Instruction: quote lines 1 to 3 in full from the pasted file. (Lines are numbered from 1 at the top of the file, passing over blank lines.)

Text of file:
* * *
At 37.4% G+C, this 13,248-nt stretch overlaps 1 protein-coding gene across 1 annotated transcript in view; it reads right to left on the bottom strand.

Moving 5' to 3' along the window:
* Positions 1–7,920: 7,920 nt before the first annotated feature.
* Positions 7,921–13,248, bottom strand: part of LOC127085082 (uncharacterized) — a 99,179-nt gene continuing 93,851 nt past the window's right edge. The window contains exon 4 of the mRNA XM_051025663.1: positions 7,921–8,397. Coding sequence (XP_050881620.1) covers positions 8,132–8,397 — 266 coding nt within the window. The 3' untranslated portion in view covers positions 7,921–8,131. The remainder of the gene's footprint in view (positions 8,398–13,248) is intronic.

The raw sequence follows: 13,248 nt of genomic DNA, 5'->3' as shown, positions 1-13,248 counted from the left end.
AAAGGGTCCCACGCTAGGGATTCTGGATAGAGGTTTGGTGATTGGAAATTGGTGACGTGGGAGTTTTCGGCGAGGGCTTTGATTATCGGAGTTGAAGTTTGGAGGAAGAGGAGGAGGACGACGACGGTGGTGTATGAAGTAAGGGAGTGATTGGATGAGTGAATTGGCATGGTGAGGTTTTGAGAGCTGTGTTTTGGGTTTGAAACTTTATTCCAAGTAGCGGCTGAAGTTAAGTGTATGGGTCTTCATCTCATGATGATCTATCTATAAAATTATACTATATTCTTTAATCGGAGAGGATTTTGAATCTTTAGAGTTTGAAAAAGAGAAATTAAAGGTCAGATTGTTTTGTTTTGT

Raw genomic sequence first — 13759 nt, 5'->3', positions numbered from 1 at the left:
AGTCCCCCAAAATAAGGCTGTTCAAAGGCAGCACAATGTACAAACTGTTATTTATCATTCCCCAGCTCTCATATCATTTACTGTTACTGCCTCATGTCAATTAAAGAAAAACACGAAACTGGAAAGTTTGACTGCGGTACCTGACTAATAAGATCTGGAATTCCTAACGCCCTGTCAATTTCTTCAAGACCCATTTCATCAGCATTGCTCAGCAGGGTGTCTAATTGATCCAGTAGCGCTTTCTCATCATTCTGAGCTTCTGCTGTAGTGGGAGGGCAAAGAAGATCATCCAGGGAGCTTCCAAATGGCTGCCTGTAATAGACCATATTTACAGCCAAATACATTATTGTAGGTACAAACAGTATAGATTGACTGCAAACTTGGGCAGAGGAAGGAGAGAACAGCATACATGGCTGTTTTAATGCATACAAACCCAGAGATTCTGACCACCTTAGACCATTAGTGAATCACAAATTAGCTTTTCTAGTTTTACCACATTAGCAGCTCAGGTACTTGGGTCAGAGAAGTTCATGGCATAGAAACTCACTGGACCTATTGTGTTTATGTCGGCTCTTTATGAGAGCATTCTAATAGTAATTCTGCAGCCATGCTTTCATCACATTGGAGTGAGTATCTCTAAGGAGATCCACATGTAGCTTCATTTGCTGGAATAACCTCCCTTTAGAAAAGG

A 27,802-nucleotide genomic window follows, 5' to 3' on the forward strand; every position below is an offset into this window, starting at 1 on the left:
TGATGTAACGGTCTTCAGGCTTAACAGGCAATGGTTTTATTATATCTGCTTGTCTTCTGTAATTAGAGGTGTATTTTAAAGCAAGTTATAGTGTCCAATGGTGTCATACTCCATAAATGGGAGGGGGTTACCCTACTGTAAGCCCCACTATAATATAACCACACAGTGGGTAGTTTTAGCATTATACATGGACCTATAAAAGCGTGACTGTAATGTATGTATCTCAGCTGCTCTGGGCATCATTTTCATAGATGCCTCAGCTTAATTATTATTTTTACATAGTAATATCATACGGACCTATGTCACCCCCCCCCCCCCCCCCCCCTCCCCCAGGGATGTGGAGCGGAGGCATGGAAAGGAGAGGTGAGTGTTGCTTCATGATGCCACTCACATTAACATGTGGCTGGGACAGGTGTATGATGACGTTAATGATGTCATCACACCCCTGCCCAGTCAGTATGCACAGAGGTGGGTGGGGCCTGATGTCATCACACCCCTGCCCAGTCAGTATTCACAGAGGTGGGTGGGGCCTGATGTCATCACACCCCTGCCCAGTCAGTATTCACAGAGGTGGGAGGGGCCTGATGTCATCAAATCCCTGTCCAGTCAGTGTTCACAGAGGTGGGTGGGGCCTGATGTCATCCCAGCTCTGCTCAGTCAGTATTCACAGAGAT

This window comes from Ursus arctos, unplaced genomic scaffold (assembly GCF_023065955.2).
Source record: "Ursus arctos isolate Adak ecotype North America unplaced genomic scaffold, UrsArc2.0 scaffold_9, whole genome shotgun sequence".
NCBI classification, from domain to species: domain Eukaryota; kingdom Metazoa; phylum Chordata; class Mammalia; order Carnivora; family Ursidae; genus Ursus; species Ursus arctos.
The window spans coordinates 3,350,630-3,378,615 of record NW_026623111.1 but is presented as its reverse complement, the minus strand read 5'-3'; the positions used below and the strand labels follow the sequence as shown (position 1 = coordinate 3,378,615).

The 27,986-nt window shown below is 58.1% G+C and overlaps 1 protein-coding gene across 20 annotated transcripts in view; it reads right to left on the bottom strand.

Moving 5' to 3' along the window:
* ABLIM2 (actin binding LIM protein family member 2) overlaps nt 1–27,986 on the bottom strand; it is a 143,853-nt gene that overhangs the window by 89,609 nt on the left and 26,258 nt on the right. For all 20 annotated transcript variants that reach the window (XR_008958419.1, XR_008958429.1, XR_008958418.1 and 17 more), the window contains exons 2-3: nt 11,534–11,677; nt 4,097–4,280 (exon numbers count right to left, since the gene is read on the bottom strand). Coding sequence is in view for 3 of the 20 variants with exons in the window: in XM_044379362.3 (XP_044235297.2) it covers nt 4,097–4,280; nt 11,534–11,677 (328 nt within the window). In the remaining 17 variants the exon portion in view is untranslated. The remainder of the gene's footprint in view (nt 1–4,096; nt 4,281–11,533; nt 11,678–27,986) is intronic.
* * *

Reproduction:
At 37.4% G+C, this 13,248-nt stretch overlaps 1 protein-coding gene across 1 annotated transcript in view; it reads right to left on the bottom strand.

Moving 5' to 3' along the window:
* Positions 1–7,920: 7,920 nt before the first annotated feature.